Before Miko came to hold such a vision, he had to face his fears. Driving alone in the to Palestinian towns in the Galilee or the West Bank in a car with license plates that identified him as Israeli, Miko imagined a terrorist lurking behind every curve of the winding road following the rolling hills. Heading towards the village of Bil’in for the first time, he silently questioned if he was crazy to trust “these people”? Peled was afraid but kept on driving until he found the village and was greeted by friends.

The solution might be obvious but the problem remains, how to change the existing paradigm– from fear and loathing to co-existence? At the heart of Peled’s solution lies the realization that Israelis and Palestinians deserve to live in peace as equals in their shared homeland. At the a gathering in Taos, New Mexico, an Israeli woman who heard Miko speak told Miko that his father was the hero of her childhood, and in fact, a photograph of the general hung in their home. “It is an honor to meet the son of Matti Peled,” she said, “I had given up hope for any kind of just solution and try to stay removed from events there but I see how much you care and meeting you gives me hope.”

Those who cling to fear, mistrust or greed are under the false assumption that Palestinians and Israelis have a choice other than to live as equals. But it’s inevitable – the wall must come down, and the two people must be allowed to live as equal citizens in their shared homeland. Refusing this means condemning future generations of Israelis and Palestinians to ongoing mayhem and violence.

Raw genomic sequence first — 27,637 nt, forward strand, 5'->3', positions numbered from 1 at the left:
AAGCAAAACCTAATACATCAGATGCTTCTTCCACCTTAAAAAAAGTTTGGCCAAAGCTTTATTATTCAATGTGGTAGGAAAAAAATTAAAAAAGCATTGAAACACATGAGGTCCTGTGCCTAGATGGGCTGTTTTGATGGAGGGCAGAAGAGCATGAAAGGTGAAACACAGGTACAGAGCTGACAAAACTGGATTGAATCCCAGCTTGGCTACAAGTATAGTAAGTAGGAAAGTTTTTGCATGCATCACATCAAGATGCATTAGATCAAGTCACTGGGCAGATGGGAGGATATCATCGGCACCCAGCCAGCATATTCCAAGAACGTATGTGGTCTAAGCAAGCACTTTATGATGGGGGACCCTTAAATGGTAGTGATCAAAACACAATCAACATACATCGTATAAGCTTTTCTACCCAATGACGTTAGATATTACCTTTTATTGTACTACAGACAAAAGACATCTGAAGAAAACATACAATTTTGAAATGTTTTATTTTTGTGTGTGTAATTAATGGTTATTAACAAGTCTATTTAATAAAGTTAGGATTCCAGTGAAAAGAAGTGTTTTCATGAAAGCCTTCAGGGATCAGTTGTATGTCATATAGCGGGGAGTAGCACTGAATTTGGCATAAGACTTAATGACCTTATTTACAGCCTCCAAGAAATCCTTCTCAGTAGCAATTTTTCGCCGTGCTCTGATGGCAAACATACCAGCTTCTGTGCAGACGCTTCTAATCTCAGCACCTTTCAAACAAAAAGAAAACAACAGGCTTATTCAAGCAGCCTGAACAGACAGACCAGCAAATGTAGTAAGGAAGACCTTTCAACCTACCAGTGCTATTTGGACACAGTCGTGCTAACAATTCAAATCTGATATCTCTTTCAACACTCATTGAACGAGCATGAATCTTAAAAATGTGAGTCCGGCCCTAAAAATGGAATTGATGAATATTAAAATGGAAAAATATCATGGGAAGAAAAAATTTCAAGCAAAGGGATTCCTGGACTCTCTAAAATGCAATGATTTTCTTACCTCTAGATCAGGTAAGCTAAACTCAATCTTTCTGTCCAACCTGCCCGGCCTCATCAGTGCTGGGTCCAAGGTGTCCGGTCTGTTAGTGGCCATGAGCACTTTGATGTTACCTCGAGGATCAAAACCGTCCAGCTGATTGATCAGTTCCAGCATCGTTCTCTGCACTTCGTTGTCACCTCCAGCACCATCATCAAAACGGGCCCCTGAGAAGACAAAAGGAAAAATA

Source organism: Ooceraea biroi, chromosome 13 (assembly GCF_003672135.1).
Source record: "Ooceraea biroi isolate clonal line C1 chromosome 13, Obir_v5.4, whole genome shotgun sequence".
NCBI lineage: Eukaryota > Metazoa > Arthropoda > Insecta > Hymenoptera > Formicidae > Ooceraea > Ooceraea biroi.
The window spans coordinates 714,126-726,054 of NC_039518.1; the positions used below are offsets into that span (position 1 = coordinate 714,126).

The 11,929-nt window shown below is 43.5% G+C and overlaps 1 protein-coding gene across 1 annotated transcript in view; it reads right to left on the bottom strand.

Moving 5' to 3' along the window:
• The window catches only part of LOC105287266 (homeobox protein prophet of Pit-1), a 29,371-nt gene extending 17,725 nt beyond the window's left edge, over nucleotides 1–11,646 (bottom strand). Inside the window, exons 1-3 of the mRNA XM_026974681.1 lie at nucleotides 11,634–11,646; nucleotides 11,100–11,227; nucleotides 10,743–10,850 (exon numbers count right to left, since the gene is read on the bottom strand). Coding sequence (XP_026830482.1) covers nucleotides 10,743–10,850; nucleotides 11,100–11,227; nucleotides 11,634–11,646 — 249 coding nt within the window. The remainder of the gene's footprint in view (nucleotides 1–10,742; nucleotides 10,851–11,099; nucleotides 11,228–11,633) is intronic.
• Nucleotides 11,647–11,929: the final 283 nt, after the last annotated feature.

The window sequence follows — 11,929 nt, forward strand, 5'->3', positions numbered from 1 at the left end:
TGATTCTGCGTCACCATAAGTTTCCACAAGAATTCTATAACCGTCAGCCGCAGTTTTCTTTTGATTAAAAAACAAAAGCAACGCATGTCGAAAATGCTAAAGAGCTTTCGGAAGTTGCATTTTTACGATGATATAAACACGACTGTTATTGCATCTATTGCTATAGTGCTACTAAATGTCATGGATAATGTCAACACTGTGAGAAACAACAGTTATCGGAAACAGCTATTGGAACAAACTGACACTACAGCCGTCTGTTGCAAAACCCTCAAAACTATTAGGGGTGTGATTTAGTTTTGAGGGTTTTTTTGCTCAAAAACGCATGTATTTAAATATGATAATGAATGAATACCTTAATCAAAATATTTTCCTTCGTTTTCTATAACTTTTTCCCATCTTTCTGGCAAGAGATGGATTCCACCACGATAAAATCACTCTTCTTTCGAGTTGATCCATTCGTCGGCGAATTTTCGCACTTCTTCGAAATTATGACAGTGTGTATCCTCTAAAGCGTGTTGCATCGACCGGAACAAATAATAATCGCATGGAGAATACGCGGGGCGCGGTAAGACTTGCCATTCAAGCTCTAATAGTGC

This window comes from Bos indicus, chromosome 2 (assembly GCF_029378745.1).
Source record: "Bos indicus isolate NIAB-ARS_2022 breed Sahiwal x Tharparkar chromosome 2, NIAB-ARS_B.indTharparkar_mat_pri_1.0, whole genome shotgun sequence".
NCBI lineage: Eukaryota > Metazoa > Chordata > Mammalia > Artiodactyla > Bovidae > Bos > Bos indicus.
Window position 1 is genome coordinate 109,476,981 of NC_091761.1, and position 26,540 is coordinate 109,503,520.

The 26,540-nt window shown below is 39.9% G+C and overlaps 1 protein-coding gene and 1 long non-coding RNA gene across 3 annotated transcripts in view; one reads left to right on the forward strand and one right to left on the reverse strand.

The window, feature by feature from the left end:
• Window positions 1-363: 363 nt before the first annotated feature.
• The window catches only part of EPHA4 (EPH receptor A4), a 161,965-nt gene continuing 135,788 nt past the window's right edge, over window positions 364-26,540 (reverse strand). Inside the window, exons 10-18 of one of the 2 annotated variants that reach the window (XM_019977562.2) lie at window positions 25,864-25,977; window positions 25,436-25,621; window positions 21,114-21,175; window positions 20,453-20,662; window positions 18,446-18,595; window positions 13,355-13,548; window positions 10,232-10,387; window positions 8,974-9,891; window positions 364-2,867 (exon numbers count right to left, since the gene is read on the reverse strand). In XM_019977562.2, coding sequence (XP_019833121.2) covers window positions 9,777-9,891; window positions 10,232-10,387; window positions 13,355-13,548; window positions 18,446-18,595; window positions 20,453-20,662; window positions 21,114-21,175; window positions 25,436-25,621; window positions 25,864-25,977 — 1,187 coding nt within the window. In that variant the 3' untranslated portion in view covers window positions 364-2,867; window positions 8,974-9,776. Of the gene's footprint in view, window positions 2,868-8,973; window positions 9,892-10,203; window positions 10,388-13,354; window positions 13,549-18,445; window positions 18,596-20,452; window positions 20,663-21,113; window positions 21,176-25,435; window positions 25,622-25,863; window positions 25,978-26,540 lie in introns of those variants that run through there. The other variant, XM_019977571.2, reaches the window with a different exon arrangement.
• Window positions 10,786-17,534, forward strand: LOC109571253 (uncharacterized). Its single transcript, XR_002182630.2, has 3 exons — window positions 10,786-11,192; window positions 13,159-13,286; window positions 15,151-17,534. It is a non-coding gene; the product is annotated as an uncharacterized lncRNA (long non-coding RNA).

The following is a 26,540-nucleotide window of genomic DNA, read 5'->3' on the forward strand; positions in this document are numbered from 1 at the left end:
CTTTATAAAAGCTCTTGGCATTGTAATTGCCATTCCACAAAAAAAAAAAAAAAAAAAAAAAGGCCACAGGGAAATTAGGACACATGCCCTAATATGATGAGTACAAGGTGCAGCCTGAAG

And Miko Peled’s family knows about that too. On September 4, 1997 they have lost their beloved Smadar, 13, the daughter of Miko’s sister Nurit and her husband Rami Elhanan to violence.

The bible tells us a great story of the patriarch Abraham willing to sacrifice his beloved son, Isaac to prove his faith. At the moment of truth, when Abraham was about to kill his son an angel appeared telling Abraham not to harm the boy. In the Koran, Abraham is about to sacrifice Ishmael to the same God and the angel of God appears telling him not to harm his beloved son, Ishmael. The moral of the story is quite clear: Neither Israelis or Palestinians are called to sacrifice their sons and daughters to war, in fact, whether we are believers or not we are all called by our God or our conscience to care for our children so that they may live in peace and grow up as the equals that they are.

Share this:


  1. Ben ook erg benieuwd naar het boek van zijn zus Nurit dat dit jaar moet verschijnen. Over indoctrinatie en ideologie in het onderwijs.

    De video komt volgens bij overeen met de tekst van een speech die hij hield.
    Een klein stukje vast, want dit had ook van mijn favoriete Boze Man Chris Hedges kunnen zijn.
    ‘So, those of you who wish to associate yourself with Zionism and AIPAC and drape yourselves in the Zionist flag, the flag that has come to symbolize intolerance, hate, racism and brutality, feel free to do so. But know this: When the trials begin, when the tribunals take their seat, when the “truth and reconciliation” commission begins its work and when you are finally shamed into admitting that you are wrong, remember to go down on your knees and beg for forgiveness of the people you so blatantly wronged. You will not be able to claim that you “did not know” because we watched you dance as others were counting their dead.’

    Comment by Engelbert Luitsz — woensdag 29 juni 2011 @ 17.07

  2. Prachtig en hoopgevend!

    Comment by Heleen Witte — woensdag 29 juni 2011 @ 22.17

  3. Waren er maar veeeel meer van dit soort moedige mensen. En kwam er maar eens een aan de macht in Israel…

    Comment by Leo de Kam — donderdag 30 juni 2011 @ 18.50

RSS feed for comments on this post.

Sorry, the comment form is closed at this time.

62 queries. 0,372 seconds. Powered by WordPress

Creative Commons Licentie